Which diseases, exactly, have fetal origins and which chemicals have the power to sidetrack development, and how, is the goal of a giant, 21-year study of 100,000 children called the National Children’s Study (NCS), under the auspices of the National Institutes of Health. However, in 2013, it was announced that the decade-old effort would undergo radical restructuring to cut costs.(8)

Meanwhile, what can you do to protect yourself and your family, since the government isn’t doing that job?  I’ll have some ideas next week.

(1) Freinkel, Susan, “Plastic: Too Good to Throw Away”, The New York Times, March 17, 2011
(2) Ibid.
(3) Moore, C.J., et al, “Density of Plastic Particles found in zooplankton trawls from coastal waters of Northern California to the North Pacific Central Gyre”, Algalita Marine Research Foundation
(4) Shulevitz, Judith, “The Toxicity Panic”, The New Republic, April 7, 2011
(5) Ibid.
(6) Ibid.
(7) Groopman, Jerome, “The Plastic Panic”, The New Yorker, May 31, 2010.
(8) Belli, Brita, “Changes to Children’s Study Threaten its value, experts say”, Simons Foundation Autism Research Initiative; 7 March 2013





You are what you wear.

13 06 2013

In Memoriam: U.S. Senator Frank R. Lautenberg (D – NJ).

Sen. Lautenberg fought valiantly to reform the weak laws protecting consumers in the US from chemical incursions in their lives. He introduced the “Safe Chemicals Act of 2010”, which was defeated, but followed up with the “Chemical Safety Improvement Act” which has been endorsed by the New York Times, the Washington Post and has bipartisan support at this time. It caps eight years of work by Senator Lautenberg to fix the nation’s broken chemical law (the TSCA) which has been proven ineffective and is criticized by both the public health community and industry. Thank you Senator Lautenberg.
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You are what you wear.

I don’t mean like in “the clothes make the man” kind of way, but in the “our bodies absorb chemicals found in our environment” kind of way.

The new science of biomonitoring has enabled scientists to take the guesswork out of the effects of toxic exposure in blood, urine, breast milk, semen and all the other parts of us where chemicals tend not to flush out. It has brought home the truth in the saying that we are what we wear – or eat, sit on, breathe, rub up against or drink. The “environment” is not “out there” as David Suzuki reminds us: We are the environment and it is us.

Since 1999, the Centers for Disease Control (CDC) has tested Americans every two years in order to build a database of what are called “body burdens,”(1) in order to help toxicologists set new standards for exposure and definitively link chemicals to illness, or else decouple them. The study attempts to assess exposure to environmental chemicals in the general U.S. population – and the more chemicals they look for, the more they find: The CDC started with 27 worrisome chemicals in 1999 and now tests for 219. Their findings have shown that no matter whether you’re rich or poor; live in the center of a city or a pristine rural community; east coast, west coast or in between; are elderly or newborn; Republican, Democrat or Socialist – you have BPA in your blood, as well as polybrominated diphenylethers (PBDE)s – which can retard a fetus’s neurological development; perfluorooctanoic acid (PFOA) – which impairs normal development; perchlorate – which can keep the thyroid from making necessary hormones and methyl tert-butyl ethers (now banned in most states) and mercury.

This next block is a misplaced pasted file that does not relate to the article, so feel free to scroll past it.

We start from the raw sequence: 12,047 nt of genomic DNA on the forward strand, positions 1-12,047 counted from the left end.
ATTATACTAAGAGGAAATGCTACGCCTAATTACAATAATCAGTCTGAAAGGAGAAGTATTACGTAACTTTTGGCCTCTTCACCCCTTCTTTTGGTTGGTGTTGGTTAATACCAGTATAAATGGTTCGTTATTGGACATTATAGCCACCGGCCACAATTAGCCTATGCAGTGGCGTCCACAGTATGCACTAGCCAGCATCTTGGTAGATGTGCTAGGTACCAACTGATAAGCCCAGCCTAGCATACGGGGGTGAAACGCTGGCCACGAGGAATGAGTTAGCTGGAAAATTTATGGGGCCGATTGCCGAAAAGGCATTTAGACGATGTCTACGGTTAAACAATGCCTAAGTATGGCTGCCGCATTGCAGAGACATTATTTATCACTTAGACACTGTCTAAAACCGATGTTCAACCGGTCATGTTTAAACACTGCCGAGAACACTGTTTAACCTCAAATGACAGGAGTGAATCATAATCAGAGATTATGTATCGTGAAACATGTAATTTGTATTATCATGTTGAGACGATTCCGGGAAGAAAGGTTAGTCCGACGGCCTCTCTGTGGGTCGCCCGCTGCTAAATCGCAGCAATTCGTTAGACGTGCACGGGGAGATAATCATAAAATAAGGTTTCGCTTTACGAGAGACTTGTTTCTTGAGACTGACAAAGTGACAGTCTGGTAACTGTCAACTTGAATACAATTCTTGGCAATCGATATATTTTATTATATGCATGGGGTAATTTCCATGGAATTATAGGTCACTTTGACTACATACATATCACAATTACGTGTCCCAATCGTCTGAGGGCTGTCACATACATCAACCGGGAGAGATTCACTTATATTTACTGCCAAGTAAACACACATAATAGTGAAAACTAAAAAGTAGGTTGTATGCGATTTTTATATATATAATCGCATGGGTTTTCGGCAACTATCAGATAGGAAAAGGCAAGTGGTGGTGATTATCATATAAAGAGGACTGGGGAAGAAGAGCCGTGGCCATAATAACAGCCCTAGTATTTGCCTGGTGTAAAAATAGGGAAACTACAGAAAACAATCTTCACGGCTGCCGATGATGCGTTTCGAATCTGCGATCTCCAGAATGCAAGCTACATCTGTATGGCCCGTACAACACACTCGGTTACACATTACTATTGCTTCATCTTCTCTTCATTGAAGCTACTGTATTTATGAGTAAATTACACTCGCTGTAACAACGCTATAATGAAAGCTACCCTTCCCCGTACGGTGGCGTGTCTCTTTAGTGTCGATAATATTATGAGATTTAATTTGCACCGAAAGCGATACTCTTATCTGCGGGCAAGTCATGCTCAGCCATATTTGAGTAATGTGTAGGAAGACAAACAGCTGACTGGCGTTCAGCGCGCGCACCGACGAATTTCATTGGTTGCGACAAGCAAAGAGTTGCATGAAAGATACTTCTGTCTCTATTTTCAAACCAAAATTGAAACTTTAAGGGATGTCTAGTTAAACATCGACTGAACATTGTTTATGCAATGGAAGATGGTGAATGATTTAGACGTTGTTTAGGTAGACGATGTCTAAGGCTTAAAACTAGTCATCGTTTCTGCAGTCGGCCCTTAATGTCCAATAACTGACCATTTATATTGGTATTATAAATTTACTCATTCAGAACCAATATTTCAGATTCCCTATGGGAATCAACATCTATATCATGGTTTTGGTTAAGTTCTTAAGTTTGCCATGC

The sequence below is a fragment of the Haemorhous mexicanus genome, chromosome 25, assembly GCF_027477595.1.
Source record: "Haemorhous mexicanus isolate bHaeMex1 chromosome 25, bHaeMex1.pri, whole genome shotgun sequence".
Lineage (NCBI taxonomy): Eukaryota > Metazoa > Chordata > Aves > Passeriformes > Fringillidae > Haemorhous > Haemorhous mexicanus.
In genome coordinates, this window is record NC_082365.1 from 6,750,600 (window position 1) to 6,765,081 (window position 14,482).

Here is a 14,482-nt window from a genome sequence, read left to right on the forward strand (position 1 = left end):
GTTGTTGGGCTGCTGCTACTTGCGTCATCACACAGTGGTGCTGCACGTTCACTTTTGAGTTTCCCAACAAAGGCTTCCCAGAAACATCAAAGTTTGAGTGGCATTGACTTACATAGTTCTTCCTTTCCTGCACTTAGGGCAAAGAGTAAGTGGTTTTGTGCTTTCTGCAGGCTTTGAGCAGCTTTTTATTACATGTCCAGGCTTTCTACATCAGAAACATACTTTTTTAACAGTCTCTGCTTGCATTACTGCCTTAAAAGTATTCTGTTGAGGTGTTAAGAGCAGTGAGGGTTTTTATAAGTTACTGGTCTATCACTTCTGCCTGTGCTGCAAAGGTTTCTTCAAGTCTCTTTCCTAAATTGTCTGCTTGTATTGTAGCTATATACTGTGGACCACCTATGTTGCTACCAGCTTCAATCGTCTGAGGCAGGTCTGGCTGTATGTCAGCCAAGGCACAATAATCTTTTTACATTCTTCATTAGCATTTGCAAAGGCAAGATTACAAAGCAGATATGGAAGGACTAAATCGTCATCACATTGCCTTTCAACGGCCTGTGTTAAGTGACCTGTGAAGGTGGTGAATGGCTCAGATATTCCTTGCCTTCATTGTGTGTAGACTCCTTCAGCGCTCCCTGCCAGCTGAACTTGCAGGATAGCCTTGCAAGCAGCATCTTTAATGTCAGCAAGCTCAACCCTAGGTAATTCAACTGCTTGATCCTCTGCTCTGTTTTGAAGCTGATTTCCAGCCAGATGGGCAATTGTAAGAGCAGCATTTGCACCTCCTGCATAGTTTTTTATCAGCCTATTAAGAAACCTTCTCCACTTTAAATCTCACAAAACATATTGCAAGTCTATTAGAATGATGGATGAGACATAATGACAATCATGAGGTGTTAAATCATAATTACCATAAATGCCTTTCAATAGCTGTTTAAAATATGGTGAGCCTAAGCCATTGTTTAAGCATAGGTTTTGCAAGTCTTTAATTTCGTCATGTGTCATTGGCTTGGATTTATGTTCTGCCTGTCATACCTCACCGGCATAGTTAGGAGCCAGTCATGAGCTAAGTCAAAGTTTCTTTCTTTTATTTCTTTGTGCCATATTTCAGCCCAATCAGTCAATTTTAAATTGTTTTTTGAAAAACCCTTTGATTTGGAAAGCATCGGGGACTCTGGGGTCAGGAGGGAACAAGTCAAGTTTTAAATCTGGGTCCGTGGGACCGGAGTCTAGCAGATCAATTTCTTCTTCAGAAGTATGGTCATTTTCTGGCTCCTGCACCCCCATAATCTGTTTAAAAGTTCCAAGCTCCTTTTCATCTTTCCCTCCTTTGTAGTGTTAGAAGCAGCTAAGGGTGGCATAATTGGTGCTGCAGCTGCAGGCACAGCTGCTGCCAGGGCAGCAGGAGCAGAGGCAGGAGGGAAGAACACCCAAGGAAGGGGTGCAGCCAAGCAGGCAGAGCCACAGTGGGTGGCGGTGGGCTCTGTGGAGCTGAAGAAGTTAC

And the correlation between chemicals to illness seems to be on the rise(2) – certainly from studies done linking various chemicals to human disease and illness, but also because the spectrum of both “rare” and “common” illnesses is on the rise. The National Institutes of Health defines a rare disease as one affecting 200,000 or fewer Americans. Yet 25 – 30 million Americans suffer from one of the nearly 6,800 identifiable rare diseases. That compares to the 40 million Americans with one of the three “major” diseases: heart disease, cancer or diabetes.

Specifically with regard to fabrics: over 2,000 chemicals are used in textile processing, and these include some of the most toxic known (lead, mercury, arsenic, formaldehyde, Bisphenol A, PBDE, PFOA). There are no requirements that manufacturers disclose the chemicals used in processing – chemicals which remain in the finished fabrics. Often the chemicals are used under trade names, or are protected by legislation as “trade secrets” in food and drug articles – but fabrics don’t even have a federal code to define what can/cannot be used because fabrics are totally unregulated in the U.S., except in terms of fire retardancy or intended use. It’s pretty much a free-for-all.

What they’re finding is that this chemical onslaught seems to be changing us. Using a computer-assisted technique called microarray profiling, scientists can now examine the effects of toxins on thousands of genes at once (before they could only study 100 at a time at most). They can also search for signs of chemical subversion at the molecular level, in genes and proteins. This means that we are beginning to understand how even small doses of certain chemicals may switch genes on and off in harmful ways during the most sensitive period of development.

In a talk at the National Academy of Sciences, Linda Birnbaum, the head of the National Institute of Environmental Health Sciences (NIEHS) and the National Toxicology Program, called toxicogenomics (the study of how genes respond to toxins) the “breakthrough” that pushed the study of poisons beyond the “obvious things,” that is, the huge doses that led to “death or low birth weight.”(3) Scientists are developing new ideas about how chemicals can, in effect, re-program animals and humans to be more susceptible to certain diseases—and to pass that susceptibility on to their offspring. This theory is known as the “developmental origins of health and disease” (DOHad) , and is now an emerging field.

So why not seek products – fabrics, soaps, cosmetics, perfumes, deodorants, food – that don’t contain chemicals that harm you – or your children or grandchildren?
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(1) What is a “body burden”: Starting before birth, children are exposed to chemicals that impair normal growth and development. Exposures continue throughout our lives and accumulate in our bodies. These chemicals can interact within the body and cause illness. And they get passed on from parent to child for generations.
(2) World Health Organization; http://www.who.int/healthinfo/global_burden_disease/en/index.html
(3) Shulevitz, Judith, “The Toxicity Panic”, The New Republic, April 28, 2011